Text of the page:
Infrastructures of Faith: Religious Mobilities on the Belt and Road
An international project funded by the Collaborative Research Fund of the Hong Kong Research Grants Council (C7052-18G), 1 June 2019- 31 May 2022.
This project will seek to explore the following research question: what is the religious impact of China’s intensification of ties and infrastructures linking it to the rest of Asia, now subsumed by the Chinese government under the label of the “Belt and Road Initiative (BRI)”? An unintentional effect of the BRI is to facilitate and intensify religious circulations between the nations of Eurasia. Religion is central to the culture and national identity of most BRI and adjacent countries, and, often, their political system and ideology as well. Other than business, religion is the main motivation for the sustained circulation of organized groups between Asian countries. In the past, the lasting impact of the Silk Road was primarily in the realms of both commerce and religion.
The project will investigate the following dimensions of the question: (1) the circulation and penetration of religious networks, personnel and practices between Eurasian countries and China; (2) the construction of religious, ethnic and civilizational identities as a consequence of intensified relationships between Asian cultural Others; (3) the entanglement of physical and social infrastructures, in a context of state securitization and geopolitical tensions.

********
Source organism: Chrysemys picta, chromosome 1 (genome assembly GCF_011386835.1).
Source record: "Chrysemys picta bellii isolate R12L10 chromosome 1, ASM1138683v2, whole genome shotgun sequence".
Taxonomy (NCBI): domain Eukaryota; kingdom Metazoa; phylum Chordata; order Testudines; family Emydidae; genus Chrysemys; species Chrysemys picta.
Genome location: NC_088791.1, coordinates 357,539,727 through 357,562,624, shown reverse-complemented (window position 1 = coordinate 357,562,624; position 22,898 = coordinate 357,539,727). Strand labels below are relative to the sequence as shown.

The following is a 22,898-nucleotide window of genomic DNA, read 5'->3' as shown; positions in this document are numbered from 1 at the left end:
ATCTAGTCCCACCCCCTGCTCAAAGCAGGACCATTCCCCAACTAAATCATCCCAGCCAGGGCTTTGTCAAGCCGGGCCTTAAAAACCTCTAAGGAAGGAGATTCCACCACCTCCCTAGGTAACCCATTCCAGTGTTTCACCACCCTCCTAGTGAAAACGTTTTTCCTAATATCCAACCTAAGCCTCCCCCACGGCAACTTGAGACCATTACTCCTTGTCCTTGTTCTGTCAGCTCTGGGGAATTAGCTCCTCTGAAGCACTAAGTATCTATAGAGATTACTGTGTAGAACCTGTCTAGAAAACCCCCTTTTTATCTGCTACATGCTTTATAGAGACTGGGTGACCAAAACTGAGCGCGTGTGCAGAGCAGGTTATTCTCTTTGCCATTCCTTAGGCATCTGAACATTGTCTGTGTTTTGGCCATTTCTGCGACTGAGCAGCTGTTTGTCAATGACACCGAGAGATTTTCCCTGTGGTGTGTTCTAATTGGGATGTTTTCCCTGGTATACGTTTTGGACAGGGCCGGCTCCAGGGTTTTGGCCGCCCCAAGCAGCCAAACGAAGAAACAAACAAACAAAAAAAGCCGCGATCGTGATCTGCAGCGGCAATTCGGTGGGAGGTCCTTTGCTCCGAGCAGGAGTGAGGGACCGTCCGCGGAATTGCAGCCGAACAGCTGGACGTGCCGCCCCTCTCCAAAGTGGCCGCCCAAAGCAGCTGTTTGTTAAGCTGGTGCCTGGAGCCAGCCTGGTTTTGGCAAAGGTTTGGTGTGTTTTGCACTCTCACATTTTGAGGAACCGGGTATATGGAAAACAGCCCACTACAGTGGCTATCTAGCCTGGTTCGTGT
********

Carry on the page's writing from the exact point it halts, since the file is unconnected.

The project will develop critically needed expertise for Hong Kong, China and Asia on the religious dimensions of Belt and Road nations and their implications for relations with the Chinese world, with applications in the fields of public policy, education, and intercultural and interreligious understanding. It will form an international, interdisciplinary team of scholars in anthropology, geography, sociology, history, political science and religious studies, who will conduct workshops and case studies on transnational religious circulations between China and Asian countries relating to Islam, Christianity, Buddhism, Chinese religion and new religious movements, that will be situated within broader historical and geopolitical contexts.
The project will form three research groups, each of which will focus on one of the following themes: (1) Hubs; (2) Infrastructures; (3) Strategies. Each group will conduct a series of case studies focusing on (1) networks and organizations; (2) centres of transnational activity and circulations, (3) borders and strategic routes as locations for the negotiation of state power and flows of people and ideas. Case studies will be located in China, Indonesia, Vietnam, Laos, India, Sri Lanka, the Maldives, Pakistan, Dubai and Saudi Arabia.